Providing operational data is the ultimate achievement of a new technology, but to extrapolate and predict what may occur on a different furnace requires technical confirmation. In 2004, Glass Services of the Czech Republic was commissioned to independently model both conventional and CGM oxy-fuel burners for the Ford float furnace, whose operating data was in the public domain. The results of the modeling concluded that CGM provided a more effective method to transfer heat to the unmelted batch, since it provides a higher increase in pull rate with lower specific energy than conventional breastwall oxy-fuel burners.*
*The results of this modeling were presented by A.P. Richardson at the 8th International Seminar on Mathematical Modeling and Advanced Numerical Methods in Furnace Design & Operation, as coordinated by Glass Services in the Czech Republic, in 2005.
Case in PointSaint-Gobain has multiple float glass operations throughout the world, and one float line in its European operations had much more downstream capacity than the glass melter could supply. Conventional zero port boost had been previously applied to the healthy modern design float furnace, with a greater-than-anticipated 11% increase in melting capacity.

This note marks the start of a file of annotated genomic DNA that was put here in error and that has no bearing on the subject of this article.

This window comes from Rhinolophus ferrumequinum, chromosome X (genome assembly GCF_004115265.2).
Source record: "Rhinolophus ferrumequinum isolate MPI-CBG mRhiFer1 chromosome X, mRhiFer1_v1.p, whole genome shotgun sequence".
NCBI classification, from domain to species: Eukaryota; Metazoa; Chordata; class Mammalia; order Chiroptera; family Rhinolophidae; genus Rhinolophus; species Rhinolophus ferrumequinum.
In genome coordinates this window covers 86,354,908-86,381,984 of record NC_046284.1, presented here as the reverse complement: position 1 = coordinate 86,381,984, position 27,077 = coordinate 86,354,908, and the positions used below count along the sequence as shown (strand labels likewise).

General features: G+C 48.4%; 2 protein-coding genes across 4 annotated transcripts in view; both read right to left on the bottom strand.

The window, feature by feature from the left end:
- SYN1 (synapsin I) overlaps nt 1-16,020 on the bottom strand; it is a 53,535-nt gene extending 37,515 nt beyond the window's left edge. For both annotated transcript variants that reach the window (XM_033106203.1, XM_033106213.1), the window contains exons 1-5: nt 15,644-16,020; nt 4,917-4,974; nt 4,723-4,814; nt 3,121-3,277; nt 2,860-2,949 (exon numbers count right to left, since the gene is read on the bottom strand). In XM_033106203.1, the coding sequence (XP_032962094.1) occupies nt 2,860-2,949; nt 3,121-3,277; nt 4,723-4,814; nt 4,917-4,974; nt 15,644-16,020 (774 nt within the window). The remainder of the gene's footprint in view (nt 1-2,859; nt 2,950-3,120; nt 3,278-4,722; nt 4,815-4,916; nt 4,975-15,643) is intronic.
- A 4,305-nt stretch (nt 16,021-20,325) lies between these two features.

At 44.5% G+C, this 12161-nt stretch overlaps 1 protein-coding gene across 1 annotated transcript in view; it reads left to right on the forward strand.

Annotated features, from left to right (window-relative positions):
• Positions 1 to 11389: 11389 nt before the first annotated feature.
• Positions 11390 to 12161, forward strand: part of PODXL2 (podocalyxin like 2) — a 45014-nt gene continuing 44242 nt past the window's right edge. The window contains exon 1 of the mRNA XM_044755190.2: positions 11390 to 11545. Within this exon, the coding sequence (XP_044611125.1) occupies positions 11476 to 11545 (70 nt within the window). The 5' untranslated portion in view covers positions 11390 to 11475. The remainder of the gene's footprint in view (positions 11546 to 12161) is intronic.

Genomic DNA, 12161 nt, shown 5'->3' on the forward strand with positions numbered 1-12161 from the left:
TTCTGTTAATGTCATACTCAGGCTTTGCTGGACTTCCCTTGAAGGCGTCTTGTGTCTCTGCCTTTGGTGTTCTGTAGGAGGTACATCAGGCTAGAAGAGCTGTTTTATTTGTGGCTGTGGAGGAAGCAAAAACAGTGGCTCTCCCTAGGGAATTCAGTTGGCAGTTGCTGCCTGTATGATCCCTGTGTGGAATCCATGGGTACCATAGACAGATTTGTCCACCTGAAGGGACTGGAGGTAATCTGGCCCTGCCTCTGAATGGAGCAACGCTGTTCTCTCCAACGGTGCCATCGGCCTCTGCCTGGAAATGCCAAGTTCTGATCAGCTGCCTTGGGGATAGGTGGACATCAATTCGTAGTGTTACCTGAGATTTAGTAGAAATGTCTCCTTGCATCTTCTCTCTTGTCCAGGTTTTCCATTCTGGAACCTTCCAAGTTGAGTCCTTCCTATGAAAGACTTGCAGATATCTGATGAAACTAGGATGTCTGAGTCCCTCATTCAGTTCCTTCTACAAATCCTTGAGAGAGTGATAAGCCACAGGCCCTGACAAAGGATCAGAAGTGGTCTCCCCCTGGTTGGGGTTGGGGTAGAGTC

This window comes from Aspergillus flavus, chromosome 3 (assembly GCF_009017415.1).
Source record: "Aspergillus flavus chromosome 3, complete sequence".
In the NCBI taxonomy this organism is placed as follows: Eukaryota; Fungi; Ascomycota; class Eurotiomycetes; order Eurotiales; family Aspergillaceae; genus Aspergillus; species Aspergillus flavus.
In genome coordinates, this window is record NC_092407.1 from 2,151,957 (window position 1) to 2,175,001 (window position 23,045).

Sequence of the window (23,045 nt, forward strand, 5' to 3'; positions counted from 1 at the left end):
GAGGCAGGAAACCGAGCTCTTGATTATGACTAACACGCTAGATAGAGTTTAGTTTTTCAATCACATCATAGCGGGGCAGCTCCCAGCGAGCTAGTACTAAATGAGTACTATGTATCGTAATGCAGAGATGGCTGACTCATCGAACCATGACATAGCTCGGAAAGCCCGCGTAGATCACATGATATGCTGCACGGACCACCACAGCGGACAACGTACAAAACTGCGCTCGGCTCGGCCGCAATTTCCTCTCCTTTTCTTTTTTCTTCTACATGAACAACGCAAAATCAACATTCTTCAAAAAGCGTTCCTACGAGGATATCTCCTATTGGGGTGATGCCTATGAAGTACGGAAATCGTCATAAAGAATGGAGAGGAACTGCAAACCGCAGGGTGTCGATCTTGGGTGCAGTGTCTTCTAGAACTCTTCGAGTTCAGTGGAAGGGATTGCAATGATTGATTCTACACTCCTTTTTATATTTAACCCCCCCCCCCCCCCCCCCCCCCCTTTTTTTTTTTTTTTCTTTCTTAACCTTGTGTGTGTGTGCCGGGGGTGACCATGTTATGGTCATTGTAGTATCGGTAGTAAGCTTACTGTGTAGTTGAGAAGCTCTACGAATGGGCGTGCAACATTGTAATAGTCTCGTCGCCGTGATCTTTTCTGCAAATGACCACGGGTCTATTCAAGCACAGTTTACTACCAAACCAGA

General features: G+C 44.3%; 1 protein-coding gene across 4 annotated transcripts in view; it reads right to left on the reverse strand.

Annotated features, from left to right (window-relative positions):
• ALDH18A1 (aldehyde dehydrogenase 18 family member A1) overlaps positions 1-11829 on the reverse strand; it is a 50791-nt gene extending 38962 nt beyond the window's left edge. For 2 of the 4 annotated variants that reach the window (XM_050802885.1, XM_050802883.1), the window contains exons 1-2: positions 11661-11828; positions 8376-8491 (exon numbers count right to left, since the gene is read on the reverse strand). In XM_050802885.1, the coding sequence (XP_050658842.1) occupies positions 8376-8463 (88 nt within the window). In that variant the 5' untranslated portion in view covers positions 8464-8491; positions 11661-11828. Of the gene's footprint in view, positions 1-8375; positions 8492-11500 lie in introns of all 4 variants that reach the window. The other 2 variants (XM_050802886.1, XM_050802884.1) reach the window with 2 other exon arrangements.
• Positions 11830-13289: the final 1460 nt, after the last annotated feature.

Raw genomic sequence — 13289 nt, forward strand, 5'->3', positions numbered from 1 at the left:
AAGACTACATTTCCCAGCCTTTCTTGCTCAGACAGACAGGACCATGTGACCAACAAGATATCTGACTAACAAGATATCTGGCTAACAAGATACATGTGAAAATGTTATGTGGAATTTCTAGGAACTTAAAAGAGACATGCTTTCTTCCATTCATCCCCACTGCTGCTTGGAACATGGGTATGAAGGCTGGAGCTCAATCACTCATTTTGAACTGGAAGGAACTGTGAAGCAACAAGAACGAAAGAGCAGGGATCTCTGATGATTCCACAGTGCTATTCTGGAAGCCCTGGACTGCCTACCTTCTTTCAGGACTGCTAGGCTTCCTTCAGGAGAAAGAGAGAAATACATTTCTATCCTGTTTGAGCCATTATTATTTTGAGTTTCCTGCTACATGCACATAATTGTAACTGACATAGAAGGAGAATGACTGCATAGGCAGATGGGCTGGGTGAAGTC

After appropriate confidence agreements were signed to permit full disclosure of the furnace design and operating parameters, BOC worked closely with both the plant and central engineering to arrive at a suitable CGM solution for the furnace that would provide the additional required glass melting capacity. As a result, Saint-Gobain agreed to allow BOC to install the CGM technology on the furnace's crown.
To ensure that any refractory debris did not cause operational issues, BOC drilled the CGM holes in the crown during a color change. Figure 3 illustrates the typical hole installation in an operating silica crown. BOC located the CGM burners in the zero port area of the crown, and, as it typically does with all burners, angled them slightly away from the charge end wall and all refractory surfaces to mitigate potential damage.